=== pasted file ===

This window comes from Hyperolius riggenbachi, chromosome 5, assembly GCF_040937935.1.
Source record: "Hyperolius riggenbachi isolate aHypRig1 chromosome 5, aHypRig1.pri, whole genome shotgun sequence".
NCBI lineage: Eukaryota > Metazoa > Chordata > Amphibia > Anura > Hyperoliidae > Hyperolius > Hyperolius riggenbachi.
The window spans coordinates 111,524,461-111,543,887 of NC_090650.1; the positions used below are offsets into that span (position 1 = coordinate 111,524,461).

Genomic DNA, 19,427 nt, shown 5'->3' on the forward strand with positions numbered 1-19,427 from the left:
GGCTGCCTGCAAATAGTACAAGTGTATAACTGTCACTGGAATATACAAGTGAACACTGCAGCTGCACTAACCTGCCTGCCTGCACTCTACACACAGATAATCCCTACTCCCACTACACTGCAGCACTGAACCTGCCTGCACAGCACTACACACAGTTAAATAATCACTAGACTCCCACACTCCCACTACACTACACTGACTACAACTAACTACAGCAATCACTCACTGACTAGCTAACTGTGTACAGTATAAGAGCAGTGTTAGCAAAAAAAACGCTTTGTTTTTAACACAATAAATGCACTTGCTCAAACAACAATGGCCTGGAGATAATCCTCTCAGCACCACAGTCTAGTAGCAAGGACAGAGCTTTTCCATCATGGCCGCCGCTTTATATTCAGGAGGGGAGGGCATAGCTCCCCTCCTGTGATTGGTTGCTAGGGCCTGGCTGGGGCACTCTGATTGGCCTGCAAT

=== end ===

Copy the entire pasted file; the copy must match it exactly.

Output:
This window comes from Hyperolius riggenbachi, chromosome 5, assembly GCF_040937935.1.
Source record: "Hyperolius riggenbachi isolate aHypRig1 chromosome 5, aHypRig1.pri, whole genome shotgun sequence".
NCBI lineage: Eukaryota > Metazoa > Chordata > Amphibia > Anura > Hyperoliidae > Hyperolius > Hyperolius riggenbachi.
The window spans coordinates 111,524,461-111,543,887 of NC_090650.1; the positions used below are offsets into that span (position 1 = coordinate 111,524,461).

Genomic DNA, 19,427 nt, shown 5'->3' on the forward strand with positions numbered 1-19,427 from the left:
GGCTGCCTGCAAATAGTACAAGTGTATAACTGTCACTGGAATATACAAGTGAACACTGCAGCTGCACTAACCTGCCTGCCTGCACTCTACACACAGATAATCCCTACTCCCACTACACTGCAGCACTGAACCTGCCTGCACAGCACTACACACAGTTAAATAATCACTAGACTCCCACACTCCCACTACACTACACTGACTACAACTAACTACAGCAATCACTCACTGACTAGCTAACTGTGTACAGTATAAGAGCAGTGTTAGCAAAAAAAACGCTTTGTTTTTAACACAATAAATGCACTTGCTCAAACAACAATGGCCTGGAGATAATCCTCTCAGCACCACAGTCTAGTAGCAAGGACAGAGCTTTTCCATCATGGCCGCCGCTTTATATTCAGGAGGGGAGGGCATAGCTCCCCTCCTGTGATTGGTTGCTAGGGCCTGGCTGGGGCACTCTGATTGGCCTGCAAT